Get it down. Get down so far as possible the minute inflections of day to day thought. Get down the key ideas as they occur. Don’t worry about what it will add up to. Don’t worry about whether it will come to something finished. Don’t give it up when faced with the evidence of miscarried thought. Write on, not over again. Let it flow. Don’t haggle with the naturalists. Don’t be stopping to jam the idea down somebody’s throat. Give it a chance. If there can be concrete philosophy, give it a chance. Let one perception move instantly on another. Where they come from is to be trusted. Unless this is so, after all is said and done, philosophy is arbitrary and idle.

His epistemology inspired me to treat the field notes I write during my walks and the fleeting notes I take while reading as integral parts of my philosophical universe. Before, I treated them as inputs to be processed and later on deleted. This August, I created a separate tag in my Obsidian vault that marked them as “seeds”—seeds that need planting somewhere in my forest garden of the mind.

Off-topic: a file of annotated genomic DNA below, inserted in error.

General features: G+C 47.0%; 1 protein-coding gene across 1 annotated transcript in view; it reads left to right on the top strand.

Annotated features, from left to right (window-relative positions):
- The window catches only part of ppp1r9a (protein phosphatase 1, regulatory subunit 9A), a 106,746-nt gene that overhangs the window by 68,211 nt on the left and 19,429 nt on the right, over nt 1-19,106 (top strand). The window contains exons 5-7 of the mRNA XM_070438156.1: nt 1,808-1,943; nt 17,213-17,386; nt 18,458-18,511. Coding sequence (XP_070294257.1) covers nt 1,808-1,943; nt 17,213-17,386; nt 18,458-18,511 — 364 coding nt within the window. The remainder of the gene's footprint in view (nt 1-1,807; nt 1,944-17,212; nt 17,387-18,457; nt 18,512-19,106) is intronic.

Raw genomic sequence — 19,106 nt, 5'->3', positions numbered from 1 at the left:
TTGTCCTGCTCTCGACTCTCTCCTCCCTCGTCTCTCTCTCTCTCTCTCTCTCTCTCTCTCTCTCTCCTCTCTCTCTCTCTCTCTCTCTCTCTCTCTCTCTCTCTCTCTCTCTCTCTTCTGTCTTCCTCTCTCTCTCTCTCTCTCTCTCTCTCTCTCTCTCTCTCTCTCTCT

Here are two seeds I was particularly fond of in August—both of them taken during a walk:

Leaving academia

I have always been interested in intellectual work happening outside academia. In August, I found some resources about people who were once deep inside academia and now were out. They shared the reasons why they left and a few options about what to do next for people who left the ivory tower.

Here are those resources:

Andrew J. Brown and unitarianism

While looking for secondary resources to help me understand Henry Bugbee’s The Inward Morning, I came across an article entitled Henry Bugbee - an atheistic mysticism free of mythological trappings. It was an article posted on a very interesting website. Interesting because it was owned (and regularly updated!) by a church minister who was also an atheist! To show you how interesting this person is, I’ll just paste his bio here: